Invasive weed management in riparian areas – a few take-homes
Weeds pose a major challenge to successful restoration of riparian vegetation. Armenian blackberry, knotweed, poison hemlock, Reed canary grass and other non-native invasive species crowd out native species and compete aggressively with planted trees and shrubs. To address this issue, OSU Extension and The Freshwater Trust sponsored a workshop on “Weed Management in Riparian Areas” at the OSU Extension auditorium, June 10, 2014. There were 49 attendees including representatives from watershed councils, local agencies and municipalities, as well as landowners and contractors. We spend the morning in the classroom and afternoon in the field at sites along Jackson Creek and the Applegate River at Red Lily Winery. There was a lot of great information presented and for details, visit the links to the presentations below.
Among the many interesting points for me were some of the basics about management of annual and perennial weeds presented by Carri Pirosko of the Oregon Department of Agriculure. These are concepts we already know, but they bear repeating.
- Invasive species are adapted to disturbance, such as clearing an area of blackberry. This often exposes mineral soil, which is an ideal seedbed for new weeds that were either already present in the soil seedbank or were blown in from other areas. Bare mineral soil provides plenty of sunlight, moisture, and a respite from competition – ideal conditions for rapid weed growth. See the photo sequence above, which shows (from left to right) the conversion of a blackberry patch to a patch of poison hemlock and prickly lettuce over about 18 months. So it’s easy to replace one weed problem with another. Preventing or minimizing disturbance can reduce invasions of new weeds. And retention of litter, mulch or other organic matter over disturbed soil can help minimize the germination of new weeds.
- Perennial weeds are like icebergs – the above ground part of the plant is often only a small part of the total mass, which is dominated by an extensive root system. In spring, sugars move from the roots to the shoots. And in late summer and fall, they move from the shoots to the roots. One implication of this is that stored carbohydrates are at a maximum during dormancy, and at a minimum in summer. So, timing control during the summer stage when reserves as minimized makes more sense than a dormant season treatment. A second implication is that herbicide treatments during late summer or early fall when the plant is sending sugars downward to the roots often results in better translocation of the herbicide. That’s not always the case but it explains why, for example, early summer treatments of blackberry with glyphosate (active ingredient in Roundup and many other products) are pretty useless while early fall treatments are much more effective.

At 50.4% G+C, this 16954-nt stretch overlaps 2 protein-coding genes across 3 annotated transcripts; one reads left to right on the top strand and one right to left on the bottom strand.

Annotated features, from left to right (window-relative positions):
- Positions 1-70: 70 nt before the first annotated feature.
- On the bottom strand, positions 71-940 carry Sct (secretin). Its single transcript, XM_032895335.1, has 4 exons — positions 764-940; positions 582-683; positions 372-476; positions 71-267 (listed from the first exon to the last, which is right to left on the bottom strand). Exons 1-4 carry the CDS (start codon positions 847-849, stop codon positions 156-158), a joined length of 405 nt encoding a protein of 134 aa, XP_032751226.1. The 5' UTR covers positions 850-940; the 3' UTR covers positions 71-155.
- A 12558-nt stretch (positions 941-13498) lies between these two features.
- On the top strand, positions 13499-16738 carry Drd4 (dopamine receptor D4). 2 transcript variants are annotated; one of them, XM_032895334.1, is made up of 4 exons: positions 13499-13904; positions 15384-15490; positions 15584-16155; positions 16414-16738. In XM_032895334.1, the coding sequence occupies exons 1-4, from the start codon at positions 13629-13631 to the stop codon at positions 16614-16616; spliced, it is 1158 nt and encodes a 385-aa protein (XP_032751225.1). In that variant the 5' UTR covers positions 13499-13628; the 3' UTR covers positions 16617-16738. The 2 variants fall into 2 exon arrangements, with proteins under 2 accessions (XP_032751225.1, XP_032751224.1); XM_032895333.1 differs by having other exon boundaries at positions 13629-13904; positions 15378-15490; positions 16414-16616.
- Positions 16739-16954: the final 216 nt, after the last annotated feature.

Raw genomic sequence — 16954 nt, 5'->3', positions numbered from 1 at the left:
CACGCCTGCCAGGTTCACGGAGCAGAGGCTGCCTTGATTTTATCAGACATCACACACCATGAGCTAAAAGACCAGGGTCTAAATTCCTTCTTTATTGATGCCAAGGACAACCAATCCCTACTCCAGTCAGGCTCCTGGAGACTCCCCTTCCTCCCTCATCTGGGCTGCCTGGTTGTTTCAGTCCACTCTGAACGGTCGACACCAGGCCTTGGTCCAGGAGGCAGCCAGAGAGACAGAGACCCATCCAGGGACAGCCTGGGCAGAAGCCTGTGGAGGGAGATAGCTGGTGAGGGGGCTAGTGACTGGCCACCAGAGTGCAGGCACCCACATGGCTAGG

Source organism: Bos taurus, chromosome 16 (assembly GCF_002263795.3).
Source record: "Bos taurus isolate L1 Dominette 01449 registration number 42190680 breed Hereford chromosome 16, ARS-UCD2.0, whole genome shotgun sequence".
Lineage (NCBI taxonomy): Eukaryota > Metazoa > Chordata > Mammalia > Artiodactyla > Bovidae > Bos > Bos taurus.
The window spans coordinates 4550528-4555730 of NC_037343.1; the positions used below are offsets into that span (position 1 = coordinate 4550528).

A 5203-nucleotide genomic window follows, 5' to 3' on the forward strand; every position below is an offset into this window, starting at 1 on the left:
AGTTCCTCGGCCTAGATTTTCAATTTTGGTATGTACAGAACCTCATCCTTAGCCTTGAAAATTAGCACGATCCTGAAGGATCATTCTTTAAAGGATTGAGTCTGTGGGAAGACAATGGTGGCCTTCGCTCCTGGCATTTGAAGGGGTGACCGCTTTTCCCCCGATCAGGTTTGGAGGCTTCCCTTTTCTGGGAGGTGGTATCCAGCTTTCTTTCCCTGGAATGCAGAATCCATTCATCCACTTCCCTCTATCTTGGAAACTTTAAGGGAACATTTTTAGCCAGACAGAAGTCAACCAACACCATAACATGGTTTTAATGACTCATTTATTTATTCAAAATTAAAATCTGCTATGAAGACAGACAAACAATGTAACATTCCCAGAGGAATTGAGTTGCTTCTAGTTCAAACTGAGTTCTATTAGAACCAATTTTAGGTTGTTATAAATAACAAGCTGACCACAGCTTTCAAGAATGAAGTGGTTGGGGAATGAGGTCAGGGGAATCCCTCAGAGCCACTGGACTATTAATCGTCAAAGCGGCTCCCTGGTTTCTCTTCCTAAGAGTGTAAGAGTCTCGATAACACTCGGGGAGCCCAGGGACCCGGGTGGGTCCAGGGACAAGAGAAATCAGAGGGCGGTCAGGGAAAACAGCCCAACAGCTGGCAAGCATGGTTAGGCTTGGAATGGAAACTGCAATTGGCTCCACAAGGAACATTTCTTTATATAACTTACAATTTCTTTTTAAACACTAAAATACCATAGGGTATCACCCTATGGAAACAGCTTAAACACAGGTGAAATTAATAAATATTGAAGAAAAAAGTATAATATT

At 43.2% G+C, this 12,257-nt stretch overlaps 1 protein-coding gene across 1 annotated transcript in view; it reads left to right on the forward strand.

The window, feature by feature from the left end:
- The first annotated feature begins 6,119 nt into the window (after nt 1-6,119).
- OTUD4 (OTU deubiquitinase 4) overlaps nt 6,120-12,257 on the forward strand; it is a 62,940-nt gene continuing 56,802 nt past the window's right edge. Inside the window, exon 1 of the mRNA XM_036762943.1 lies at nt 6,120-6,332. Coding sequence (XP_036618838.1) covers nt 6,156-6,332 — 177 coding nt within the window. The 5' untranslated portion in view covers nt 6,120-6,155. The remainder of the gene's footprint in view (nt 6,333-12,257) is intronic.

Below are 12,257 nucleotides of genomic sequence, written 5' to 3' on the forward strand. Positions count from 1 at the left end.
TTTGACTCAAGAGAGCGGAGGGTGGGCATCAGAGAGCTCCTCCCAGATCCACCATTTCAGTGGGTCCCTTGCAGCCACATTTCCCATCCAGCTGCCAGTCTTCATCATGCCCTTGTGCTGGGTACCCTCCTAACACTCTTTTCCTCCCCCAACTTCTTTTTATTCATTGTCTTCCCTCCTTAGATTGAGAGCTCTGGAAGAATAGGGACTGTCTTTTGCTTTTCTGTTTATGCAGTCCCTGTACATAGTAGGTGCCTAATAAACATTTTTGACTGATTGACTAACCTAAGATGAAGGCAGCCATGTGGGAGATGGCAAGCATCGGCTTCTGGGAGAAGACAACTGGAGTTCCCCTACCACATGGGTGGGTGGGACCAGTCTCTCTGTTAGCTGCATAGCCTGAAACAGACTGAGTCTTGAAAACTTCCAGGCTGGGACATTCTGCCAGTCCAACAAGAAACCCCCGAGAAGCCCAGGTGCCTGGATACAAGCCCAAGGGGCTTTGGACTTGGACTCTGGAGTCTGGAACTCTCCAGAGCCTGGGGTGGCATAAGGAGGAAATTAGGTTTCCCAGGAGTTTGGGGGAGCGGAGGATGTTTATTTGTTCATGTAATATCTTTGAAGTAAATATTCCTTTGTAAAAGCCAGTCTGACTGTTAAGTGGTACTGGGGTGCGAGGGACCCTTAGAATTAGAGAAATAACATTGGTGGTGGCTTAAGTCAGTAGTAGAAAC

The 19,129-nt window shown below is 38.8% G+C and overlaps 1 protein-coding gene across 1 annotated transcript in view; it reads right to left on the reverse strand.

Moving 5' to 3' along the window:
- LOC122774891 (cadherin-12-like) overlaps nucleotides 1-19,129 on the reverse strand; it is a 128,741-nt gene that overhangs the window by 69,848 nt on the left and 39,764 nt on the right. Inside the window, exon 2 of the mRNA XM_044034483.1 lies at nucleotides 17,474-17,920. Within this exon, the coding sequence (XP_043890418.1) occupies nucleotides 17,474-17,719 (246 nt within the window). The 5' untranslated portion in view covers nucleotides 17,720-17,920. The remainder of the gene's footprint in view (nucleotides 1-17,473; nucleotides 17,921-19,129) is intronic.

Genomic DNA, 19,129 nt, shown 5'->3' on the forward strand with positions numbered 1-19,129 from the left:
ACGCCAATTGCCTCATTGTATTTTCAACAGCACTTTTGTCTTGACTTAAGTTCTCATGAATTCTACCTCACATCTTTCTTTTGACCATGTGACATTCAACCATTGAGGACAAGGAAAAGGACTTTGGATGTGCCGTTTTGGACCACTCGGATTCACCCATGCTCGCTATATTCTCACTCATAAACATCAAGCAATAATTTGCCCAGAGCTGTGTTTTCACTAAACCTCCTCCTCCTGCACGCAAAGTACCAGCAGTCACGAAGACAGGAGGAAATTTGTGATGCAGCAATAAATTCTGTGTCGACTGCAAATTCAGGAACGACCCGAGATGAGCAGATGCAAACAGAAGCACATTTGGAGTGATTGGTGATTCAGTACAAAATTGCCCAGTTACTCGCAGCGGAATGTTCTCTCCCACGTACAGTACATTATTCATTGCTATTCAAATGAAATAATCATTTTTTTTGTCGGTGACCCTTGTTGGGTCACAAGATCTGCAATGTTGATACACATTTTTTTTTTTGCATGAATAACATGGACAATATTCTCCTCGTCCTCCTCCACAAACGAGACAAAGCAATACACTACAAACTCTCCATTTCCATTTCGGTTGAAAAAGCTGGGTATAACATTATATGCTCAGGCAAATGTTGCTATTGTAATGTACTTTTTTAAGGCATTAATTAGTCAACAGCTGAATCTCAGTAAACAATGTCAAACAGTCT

- Another implication of the iceberg concept (below ground root mass) is lack of effectiveness of repeated cutting or mowing for controlling perennial weeds. That is, mowing or otherwise cutting a weed like blackberry once or twice a season just encourages it. To get effective control for tough perennial needs, you would need to mow every 3-4 weeks, all season long. And repeat that over several seasons.
- To effectively control weeds prior to planting desirable native trees and shrubs, a longer timeframe needs to be considered. The first year could be taken up with treating blackberry for example, which is the Rogue Basin’s most common and abundant invasive weed along with Reed canary grass. Then year 2 is spent dealing with the annual and biennial weeds that inevitably spring up. Site preparation is the best opportunity to control weeds, so that’s the time to hit them hard and get them under control, prior to planting.
There’s more in the individual presentations. Check them out below. If you are interested in participating in future activities of the Riparian Practitioners Network, contact me at firstname.lastname@example.org or (541) 776-7371 x221.
How reference sites help determine weed treatment approach. Olivia Duren, Ecologist, Freshwater Trust.
What can the biology of invasive plants teach us about controlling them? Carri Pirosko, Integrated Weed Management Coordinator, Oregon Department of Agriculture
Weed management in riparian areas with a focus on non-chemical strategies. Max Bennett, Forestry/Natural Resources Agent, OSU Extension Service
Riparian weed control utilizing herbicides. Kyle Strauss, Strauss Ecological Services
Undertanding pesticide fate for the protection of water resources. Jeff Jenkins, Department of Environmental and Molecular Toxicology, Oregon State University.
Laws and regulations. Linda White, Pesticide Certification and Licensing, Oregon Department of Agriculture.